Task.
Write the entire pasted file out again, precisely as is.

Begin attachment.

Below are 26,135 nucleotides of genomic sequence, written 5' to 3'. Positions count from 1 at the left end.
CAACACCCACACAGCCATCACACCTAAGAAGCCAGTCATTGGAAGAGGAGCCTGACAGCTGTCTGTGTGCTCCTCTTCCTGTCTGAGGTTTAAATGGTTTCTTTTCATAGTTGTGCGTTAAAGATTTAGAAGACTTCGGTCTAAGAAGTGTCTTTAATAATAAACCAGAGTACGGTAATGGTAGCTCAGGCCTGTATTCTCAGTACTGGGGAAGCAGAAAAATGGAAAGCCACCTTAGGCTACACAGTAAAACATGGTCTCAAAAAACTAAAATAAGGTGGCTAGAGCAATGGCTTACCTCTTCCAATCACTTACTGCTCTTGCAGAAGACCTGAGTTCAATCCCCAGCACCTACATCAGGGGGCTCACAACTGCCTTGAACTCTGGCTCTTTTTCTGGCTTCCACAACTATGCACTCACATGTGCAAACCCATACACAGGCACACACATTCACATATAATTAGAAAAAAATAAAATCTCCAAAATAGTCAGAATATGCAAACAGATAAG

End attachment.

Below are 26,135 nucleotides of genomic sequence, written 5' to 3'. Positions count from 1 at the left end.
CAACACCCACACAGCCATCACACCTAAGAAGCCAGTCATTGGAAGAGGAGCCTGACAGCTGTCTGTGTGCTCCTCTTCCTGTCTGAGGTTTAAATGGTTTCTTTTCATAGTTGTGCGTTAAAGATTTAGAAGACTTCGGTCTAAGAAGTGTCTTTAATAATAAACCAGAGTACGGTAATGGTAGCTCAGGCCTGTATTCTCAGTACTGGGGAAGCAGAAAAATGGAAAGCCACCTTAGGCTACACAGTAAAACATGGTCTCAAAAAACTAAAATAAGGTGGCTAGAGCAATGGCTTACCTCTTCCAATCACTTACTGCTCTTGCAGAAGACCTGAGTTCAATCCCCAGCACCTACATCAGGGGGCTCACAACTGCCTTGAACTCTGGCTCTTTTTCTGGCTTCCACAACTATGCACTCACATGTGCAAACCCATACACAGGCACACACATTCACATATAATTAGAAAAAAATAAAATCTCCAAAATAGTCAGAATATGCAAACAGATAAG